As EDF’s Amazon Basin Project coordinator, I spend much of my time working in Latin America with our non-governmental allies to discuss REDD+ (Reducing Emissions from Deforestation and forest Degradation) with indigenous groups.
REDD+ has come so far since conceived two decades ago; the general framework has been approved by the United Nations, and now countries will be spending time in the UN meetings hammering out the details at the international level.
In the meantime, EDF is partnering with groups like the Coordinating Body of the Amazon Basin Indigenous Peoples (COICA), the Amazon Institute for Environmental Research (IPAM), and U.S.-based Woods Hole Research Center (WHRC) to help tropical rainforest countries and local governments with preparing for REDD+ policies to go into effect – what’s called “REDD+ Readiness.” (Read about our REDD+ training workshops in Ecuador).
Suriname: a young country with a great opportunity for REDD+
COICA recently organized a REDD+ training workshop in the small South American country of Suriname to educate their fellow Indigenous leaders. (EDF, IPAM, and WHRC were there to help with presentations on REDD+ Readiness information and logistics.)
Suriname is a densely forested country that’s home to one of the most diverse ecosystems in the world, and for its size one of the most ethnically diverse in the world. Its topical forests, which cover most of the country, and biodiversity stand to benefit greatly from REDD+ policies as the country faces a growing interest in logging, mining, and new development, which would further contribute to the country’s deforestation and threaten the forests’ biodiversity.
Suriname is also a young country – having only gained independence from The Netherlands in 1975, it still has many basic issues to work through before REDD+ could be implemented.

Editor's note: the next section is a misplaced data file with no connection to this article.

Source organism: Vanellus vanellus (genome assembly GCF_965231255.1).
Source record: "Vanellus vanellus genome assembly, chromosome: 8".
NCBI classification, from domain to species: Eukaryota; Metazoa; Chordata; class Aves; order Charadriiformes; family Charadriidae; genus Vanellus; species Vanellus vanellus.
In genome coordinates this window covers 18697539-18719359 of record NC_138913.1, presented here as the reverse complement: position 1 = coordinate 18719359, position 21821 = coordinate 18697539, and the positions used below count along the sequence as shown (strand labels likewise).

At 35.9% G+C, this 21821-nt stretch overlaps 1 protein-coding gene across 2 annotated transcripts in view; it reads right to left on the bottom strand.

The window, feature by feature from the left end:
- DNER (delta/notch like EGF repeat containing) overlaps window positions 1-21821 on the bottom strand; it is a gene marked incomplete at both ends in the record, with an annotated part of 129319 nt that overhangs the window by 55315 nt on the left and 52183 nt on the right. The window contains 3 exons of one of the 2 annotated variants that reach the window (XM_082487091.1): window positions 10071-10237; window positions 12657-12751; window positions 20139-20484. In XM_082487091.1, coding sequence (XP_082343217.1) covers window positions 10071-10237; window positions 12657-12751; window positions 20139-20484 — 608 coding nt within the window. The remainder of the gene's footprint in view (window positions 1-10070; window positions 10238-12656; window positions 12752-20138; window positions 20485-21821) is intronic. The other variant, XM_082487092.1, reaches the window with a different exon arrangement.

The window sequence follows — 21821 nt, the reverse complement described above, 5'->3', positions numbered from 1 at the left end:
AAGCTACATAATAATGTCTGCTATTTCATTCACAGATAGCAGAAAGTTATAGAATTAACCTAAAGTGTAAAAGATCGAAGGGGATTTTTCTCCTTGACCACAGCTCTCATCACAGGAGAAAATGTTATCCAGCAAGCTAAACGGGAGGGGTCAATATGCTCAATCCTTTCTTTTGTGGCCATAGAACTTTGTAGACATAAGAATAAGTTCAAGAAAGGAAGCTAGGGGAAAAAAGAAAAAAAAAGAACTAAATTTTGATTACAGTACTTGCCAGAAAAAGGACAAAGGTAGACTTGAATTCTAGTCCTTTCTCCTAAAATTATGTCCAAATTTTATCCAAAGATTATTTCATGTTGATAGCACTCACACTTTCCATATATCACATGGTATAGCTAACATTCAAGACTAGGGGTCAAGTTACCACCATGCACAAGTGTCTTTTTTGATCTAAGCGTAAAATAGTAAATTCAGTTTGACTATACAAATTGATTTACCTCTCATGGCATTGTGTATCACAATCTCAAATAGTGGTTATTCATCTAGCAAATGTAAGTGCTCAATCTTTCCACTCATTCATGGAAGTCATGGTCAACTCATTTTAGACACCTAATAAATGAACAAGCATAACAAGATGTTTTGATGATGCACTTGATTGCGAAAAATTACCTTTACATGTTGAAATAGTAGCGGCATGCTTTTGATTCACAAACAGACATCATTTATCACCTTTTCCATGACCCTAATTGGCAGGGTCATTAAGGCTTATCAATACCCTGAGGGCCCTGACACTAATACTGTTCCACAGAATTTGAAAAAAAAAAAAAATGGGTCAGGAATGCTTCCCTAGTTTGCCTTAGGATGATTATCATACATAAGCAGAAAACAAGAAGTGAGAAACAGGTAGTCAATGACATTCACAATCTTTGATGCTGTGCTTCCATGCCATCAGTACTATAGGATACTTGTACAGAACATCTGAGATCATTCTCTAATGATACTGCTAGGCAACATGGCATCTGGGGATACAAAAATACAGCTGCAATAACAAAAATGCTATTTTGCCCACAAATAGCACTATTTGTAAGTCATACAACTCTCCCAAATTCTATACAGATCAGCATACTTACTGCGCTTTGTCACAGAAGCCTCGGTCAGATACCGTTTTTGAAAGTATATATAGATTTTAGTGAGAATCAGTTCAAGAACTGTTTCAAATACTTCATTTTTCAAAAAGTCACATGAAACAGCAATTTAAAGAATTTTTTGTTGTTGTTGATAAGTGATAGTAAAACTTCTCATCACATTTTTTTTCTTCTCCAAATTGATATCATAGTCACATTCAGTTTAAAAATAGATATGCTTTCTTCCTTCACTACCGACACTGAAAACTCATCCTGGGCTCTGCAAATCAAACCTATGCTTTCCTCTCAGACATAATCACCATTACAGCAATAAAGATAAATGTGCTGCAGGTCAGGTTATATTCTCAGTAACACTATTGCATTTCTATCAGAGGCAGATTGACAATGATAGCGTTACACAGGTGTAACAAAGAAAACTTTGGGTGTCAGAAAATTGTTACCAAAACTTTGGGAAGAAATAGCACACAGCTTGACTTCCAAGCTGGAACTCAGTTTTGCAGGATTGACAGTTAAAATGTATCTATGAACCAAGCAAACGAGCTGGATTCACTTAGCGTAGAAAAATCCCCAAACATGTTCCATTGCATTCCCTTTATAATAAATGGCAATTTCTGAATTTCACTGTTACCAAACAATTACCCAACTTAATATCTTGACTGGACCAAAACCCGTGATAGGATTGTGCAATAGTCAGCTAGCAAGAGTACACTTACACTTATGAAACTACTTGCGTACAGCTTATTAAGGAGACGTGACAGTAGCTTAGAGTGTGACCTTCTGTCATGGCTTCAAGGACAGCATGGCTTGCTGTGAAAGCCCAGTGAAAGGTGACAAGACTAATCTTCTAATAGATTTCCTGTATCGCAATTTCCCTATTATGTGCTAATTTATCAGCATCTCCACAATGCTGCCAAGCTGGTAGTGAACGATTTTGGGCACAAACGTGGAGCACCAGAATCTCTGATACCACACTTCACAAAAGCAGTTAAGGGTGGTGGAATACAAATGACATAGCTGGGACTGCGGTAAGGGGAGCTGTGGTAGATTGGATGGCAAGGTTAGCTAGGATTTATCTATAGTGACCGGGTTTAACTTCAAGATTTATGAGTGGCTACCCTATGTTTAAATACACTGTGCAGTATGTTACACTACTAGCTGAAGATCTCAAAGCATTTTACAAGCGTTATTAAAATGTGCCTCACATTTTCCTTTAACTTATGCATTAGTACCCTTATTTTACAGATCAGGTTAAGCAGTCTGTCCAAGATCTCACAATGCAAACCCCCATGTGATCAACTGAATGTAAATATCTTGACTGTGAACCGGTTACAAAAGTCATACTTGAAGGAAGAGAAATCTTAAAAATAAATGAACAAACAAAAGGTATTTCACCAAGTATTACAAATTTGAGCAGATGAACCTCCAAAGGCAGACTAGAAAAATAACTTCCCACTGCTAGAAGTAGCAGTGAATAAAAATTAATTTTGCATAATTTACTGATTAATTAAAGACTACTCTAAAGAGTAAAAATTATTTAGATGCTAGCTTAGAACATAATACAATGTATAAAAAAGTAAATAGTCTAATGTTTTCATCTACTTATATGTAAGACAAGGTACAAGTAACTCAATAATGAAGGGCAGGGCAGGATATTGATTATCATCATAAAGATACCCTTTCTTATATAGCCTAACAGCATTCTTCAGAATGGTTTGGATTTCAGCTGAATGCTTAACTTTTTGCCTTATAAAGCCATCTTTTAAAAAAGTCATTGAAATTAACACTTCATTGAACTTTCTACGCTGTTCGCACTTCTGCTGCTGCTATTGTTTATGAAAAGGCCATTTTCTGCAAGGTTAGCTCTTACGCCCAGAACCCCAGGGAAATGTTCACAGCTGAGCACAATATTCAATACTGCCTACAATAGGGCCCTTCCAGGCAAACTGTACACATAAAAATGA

Government participates with indigenous groups to conserve forests
These REDD+ training workshops are typically conducted by non-governmental organizations and attended by a number of indigenous group leaders, but this one was unique: for the full five-day workshop, the Surinamese government participated side-by-side with the indigenous leaders to learn the most effective ways to preserve the country’s forests.
During the workshop, various government officials presented how their respective ministries are developing policies related to REDD+. The government officials’ involvement is important because policy development for the REDD+ programs requires a great deal of collaboration between indigenous groups, who will be most affected by the policies, and the government, which is designing the policies. It’s a common problem in REDD+ countries for the government and indigenous groups to have only limited dialogue, so the earlier these conversations take place in Suriname’s REDD+ process, the more constructive the conversations will be.
A big challenge facing Suriname that is also a basic tenet for any potentially successful REDD+ program is determining the country’s laws on ownership of land and resources.
There are still many areas of the country and indigenous groups that lack “titles” to their lands, which means indigenous groups don’t have official ownership of the land they’re living on, and consequently don’t have the legal ability to decide whether potential deforestation activities such as logging and natural resource extraction can happen. Indigenous groups are pushing for full ownership rights for REDD+ activities, which would allow the groups to reap the benefits of activities they choose to allow on their land.
Since the government is still in the process of determining how to address the land-titling, the workshop sparked spirited discussions between the indigenous leaders and government officials, addressing both sides of the challenges of determining the land-titling.
But by the workshop’s end, the indigenous groups understood very well that before REDD+ could work for them and their lands, the government first needed to determine their rights to their land and resources. Government interest in REDD+ finance can help indigenous groups win recognition of their land and resource rights when governments realize that these will be crucial to accessing REDD+ markets. Another potential way of addressing this issue is to define REDD+ as an “environmental service” and ensure that those providing the service, including indigenous communities, are the beneficiaries.
A resolution for the land rights in Suriname (and thus full REDD+ policies) is likely still years away, but it’s critical for all parties to continue a constructive dialogue like this throughout the process. The recognition of rights and new dialogues and cooperation between governments and indigenous leaders will ensure successful REDD+ programs.